Survivors include, husband, Preston Bowman, sons, Timmy Rogers, Centre; Harold Gene (Lisa) Rogers, Centre; brothers, Ben Gaddison, Donnie Gaddison, Ricky Gaddison,and Roy Gaddison, David Gaddison all of Centre; sisters, Connie Almond, Centre; and Margaret Hill, Piedmont; seven grandchildren, 14 great grandchildren, and several nieces and nephews.

Mrs. Bowman was the daughter of the late Bill and Ruth Gaddison.

Longtime Rome Lions Club member Paul Camp dies at 87

Meals at the Rome home of Paul and Eulaine Camp tended to have quite a long intermission between being plated and being eaten. And not because they were bad or inedible.

“He had to go through and name the entire family and many friends during his blessings and say something personal about each of them,” said Eulaine Camp, his wife of nearly 65 years. “It would take so long sometimes that I was afraid the food had gotten cold.”

Camp, the son of the late Mary Butler Camp and Paul Watts Camp, Sr., of Rome, was a fixture in the Rome community. He died Monday at the age of 87.

Camp was a man of service. For 63 years, he was a member of the Rome Lions Club, for which he held every office, including the highest office in the state, 18-A District governor. His most consistent role was conservation chairman for the Club, which provides eye care to thousands of children and adults in need.

“He’s been a savior to so many people,” said Bill Pinson, owner of Pinson’s Inc. general contracting company in Rome and incoming president of Rome Lions Club.

Pinson first joined the Lions Club in 1976, one year after Camp served as district governor. “He was very outgoing and always had a smile on his face. And nothing was ever a catastrophe. He was a great leader because, to him, everything could be worked out. Everyone knew him and liked him. The Lions Club is Paul Camp.”

Over the course of those 63 years with the Club, Camp won countless awards, including Lion of the Year, the Presidential Service Award, White Cane Chairman, Distinguished Service Award, Tom Bingham Fellow Award, District 18-A Hall of Fame and the Melvin Jones Fellow by the Lions Foundation. He was also a Master Mason for 55 years with Lodge 113 Oostanaula of the Free Masons, a member of Home Builders Association and a leader in the Greater Rome Board of Realtors.

Camp was a man of business. He followed in his father’s footsteps to own his own real estate appraisal firm — Paul W. Camp Appraisers — in an office off Shorter Avenue for nearly six decades before retiring at the age of 83. He was known across north Georgia and east Alabama for being fair, vibrant and a man of integrity.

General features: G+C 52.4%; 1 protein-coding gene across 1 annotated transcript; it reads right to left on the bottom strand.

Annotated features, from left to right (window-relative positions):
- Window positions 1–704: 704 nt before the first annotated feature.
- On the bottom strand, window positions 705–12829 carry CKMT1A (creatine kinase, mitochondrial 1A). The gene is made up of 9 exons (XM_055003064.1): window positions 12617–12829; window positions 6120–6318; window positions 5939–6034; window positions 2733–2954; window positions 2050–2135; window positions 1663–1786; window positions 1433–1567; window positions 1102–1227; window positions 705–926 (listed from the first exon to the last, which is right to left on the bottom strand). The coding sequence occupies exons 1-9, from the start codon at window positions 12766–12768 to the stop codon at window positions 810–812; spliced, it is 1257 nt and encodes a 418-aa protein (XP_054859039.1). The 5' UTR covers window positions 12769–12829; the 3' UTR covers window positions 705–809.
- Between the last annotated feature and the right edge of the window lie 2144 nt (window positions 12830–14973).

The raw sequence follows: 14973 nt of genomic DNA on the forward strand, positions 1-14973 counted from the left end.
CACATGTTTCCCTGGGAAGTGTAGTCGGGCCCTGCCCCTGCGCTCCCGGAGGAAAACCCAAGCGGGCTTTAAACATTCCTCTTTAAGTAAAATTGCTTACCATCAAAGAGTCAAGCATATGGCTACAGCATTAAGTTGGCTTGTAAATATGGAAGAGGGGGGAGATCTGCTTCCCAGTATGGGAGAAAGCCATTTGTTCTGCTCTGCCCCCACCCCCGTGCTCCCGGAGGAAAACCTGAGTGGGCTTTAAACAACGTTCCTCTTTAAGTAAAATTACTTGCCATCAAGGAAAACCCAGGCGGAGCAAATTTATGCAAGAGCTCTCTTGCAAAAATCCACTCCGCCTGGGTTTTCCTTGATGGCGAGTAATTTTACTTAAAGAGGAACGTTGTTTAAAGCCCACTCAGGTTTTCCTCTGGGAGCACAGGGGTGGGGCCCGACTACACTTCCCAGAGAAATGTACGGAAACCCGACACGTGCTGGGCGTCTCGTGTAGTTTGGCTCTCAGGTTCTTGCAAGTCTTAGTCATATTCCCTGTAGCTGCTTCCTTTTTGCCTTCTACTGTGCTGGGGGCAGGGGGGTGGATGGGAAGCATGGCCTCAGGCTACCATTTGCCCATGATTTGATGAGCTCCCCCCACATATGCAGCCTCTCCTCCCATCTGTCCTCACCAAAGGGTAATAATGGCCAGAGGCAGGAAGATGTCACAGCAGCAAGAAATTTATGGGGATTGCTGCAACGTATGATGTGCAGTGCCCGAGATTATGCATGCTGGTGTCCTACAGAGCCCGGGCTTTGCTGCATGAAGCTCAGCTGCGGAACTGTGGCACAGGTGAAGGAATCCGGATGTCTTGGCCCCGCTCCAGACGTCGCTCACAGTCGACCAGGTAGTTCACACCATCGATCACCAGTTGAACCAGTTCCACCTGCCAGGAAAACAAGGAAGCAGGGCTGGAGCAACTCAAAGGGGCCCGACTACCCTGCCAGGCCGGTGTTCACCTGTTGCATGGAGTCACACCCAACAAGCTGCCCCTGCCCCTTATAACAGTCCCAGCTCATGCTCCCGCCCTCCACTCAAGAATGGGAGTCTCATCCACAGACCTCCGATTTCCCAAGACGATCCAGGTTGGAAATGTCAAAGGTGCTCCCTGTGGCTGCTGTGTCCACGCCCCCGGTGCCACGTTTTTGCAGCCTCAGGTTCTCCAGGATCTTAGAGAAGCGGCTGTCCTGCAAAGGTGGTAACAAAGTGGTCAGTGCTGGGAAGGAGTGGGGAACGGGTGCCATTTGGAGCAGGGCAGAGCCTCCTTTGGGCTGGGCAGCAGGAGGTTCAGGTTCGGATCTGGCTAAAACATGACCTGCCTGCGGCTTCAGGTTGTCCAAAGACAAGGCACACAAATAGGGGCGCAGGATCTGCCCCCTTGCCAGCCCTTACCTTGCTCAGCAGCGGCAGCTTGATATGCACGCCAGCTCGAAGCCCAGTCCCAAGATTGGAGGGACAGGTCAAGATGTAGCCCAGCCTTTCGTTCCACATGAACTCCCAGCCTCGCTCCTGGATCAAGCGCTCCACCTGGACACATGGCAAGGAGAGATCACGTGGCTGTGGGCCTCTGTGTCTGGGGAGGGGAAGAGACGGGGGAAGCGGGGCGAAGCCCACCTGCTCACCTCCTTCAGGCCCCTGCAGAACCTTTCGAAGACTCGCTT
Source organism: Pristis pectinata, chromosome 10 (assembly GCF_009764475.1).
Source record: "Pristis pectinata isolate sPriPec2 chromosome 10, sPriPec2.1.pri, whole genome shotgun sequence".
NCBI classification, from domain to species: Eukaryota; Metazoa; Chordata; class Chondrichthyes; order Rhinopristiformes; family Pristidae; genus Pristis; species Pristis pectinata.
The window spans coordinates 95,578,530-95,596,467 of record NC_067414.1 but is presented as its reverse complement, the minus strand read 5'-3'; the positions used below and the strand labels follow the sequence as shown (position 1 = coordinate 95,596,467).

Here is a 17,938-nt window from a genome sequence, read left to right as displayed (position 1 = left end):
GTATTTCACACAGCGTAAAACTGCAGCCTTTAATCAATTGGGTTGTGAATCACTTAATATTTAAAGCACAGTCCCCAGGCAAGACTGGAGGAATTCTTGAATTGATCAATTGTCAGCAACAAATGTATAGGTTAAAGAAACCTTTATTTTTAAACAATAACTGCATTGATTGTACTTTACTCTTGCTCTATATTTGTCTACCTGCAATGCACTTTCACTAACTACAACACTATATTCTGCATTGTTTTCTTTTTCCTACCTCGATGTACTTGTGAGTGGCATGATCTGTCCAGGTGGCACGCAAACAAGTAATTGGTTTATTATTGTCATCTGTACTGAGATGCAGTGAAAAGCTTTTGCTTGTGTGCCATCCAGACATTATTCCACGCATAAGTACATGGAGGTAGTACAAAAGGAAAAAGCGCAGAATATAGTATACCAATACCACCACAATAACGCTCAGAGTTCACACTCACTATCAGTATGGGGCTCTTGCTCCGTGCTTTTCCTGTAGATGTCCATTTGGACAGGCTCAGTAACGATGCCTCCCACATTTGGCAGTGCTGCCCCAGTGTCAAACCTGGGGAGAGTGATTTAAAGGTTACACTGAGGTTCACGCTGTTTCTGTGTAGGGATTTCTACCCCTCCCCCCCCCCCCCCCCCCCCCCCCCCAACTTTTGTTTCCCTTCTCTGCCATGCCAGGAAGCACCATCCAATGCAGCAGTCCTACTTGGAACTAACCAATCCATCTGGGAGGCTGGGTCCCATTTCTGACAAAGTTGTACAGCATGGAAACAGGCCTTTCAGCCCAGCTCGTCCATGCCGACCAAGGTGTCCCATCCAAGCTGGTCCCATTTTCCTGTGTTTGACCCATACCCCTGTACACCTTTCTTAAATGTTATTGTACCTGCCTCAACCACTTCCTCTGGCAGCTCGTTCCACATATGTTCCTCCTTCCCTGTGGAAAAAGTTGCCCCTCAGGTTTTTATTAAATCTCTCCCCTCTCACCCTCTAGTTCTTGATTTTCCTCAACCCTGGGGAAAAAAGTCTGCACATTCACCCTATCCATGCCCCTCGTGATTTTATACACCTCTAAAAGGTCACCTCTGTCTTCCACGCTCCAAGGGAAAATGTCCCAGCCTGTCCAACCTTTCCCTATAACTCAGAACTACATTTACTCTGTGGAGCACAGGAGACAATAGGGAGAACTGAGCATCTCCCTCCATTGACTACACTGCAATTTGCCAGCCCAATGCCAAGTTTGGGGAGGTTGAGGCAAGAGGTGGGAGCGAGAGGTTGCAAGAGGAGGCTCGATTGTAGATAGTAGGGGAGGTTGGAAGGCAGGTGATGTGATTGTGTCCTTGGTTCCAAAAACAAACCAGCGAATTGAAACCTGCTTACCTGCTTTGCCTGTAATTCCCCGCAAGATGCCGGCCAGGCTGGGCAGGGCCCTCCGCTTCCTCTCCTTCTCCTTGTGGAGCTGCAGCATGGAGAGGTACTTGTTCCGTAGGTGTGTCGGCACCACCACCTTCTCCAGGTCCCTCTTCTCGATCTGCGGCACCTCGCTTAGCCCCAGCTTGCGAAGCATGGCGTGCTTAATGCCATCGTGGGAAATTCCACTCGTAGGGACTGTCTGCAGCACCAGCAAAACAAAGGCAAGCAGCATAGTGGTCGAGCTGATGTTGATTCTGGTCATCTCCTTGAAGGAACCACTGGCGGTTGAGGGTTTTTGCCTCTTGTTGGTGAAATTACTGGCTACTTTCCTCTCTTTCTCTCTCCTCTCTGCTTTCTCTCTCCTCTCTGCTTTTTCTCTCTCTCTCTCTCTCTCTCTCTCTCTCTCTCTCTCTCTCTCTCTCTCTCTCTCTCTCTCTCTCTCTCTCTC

“He was my main squeeze,” United Community Bank Executive Vice President Ken Guice said, with a laugh. Guice worked with Camp in Rome for more than 20 years on real estate transactions. “There were three or four appraisers in town that everyone knew, and he was one of them. He was a great, common-sense appraiser and one of those people who always seemed younger than he was. He made everyone feel like they were his best friend. He would always treat people the way you wanted to be treated and was so joyful and full of life. He was what you always hope you’ll be when you get older.”

Camp was a man of music, perhaps his third-greatest love behind his Eulaine and his faith. Taking notice of the many parties being thrown in celebration of servicemen and women coming home from war, he and some friends started a big band when he was 14 and they became known as the “town band.”

He loved playing trombone so much that he played with the band at Boys High School in Rome, became a member of the University of Georgia’s Red Coat Marching Band in the late 1940s, played in the United States Marine Corps band with the 108th Airborne Division and started his own big band with friends called The Georgians, which traveled all over the Southeast and continues to do so after more than 60 years of existence. He played in the Rome Symphony Orchestra for several years, although Eulaine said he once told her it sometimes bored him because there weren’t many trombone parts and he would have to count several measures before his talents were needed again.

But most of all, Camp was a man of love. He loved his friends and family dearly, and even people he didn’t know but helped anyway. He loved sitting on his screen porch or driving out to a vacant parking lot to watch the moon come out of the sky. He loved laughing and playing practical jokes on his friends. He loved Wendy’s Frostys and The Varsity’s chili dogs. He loved watching his children and grandchildren perform in countless football games, dance recitals, plays, awards ceremonies — anything and everything he could attend. He loved his Georgia Bulldogs.

He loved his church and his church family at Trinity United Methodist Church in Rome, where he taught Sunday School to middle high and high schoolers for 32 years and helped Eulaine (whom he married at Trinity in 1951) start the Rah-Rah’s group, which gets elderly residents out of their homes for social events. And more than anything else, he loved God, Jesus and his Bible, which is worn and riddled with scribbles, notes and place-holders.

Eulaine knows he is now serving, playing and smiling with that greatest love of all.

A viewing will be held for Camp at Daniel’s Funeral Home in Rome from 5 to 8 p.m. on Thursday and the funeral service will be held at Trinity UMC at 11 a.m. on Friday.

Katy Ruth Camp is a granddaughter of Paul Camp and features/lifestyles editor for the Marietta Daily Journal.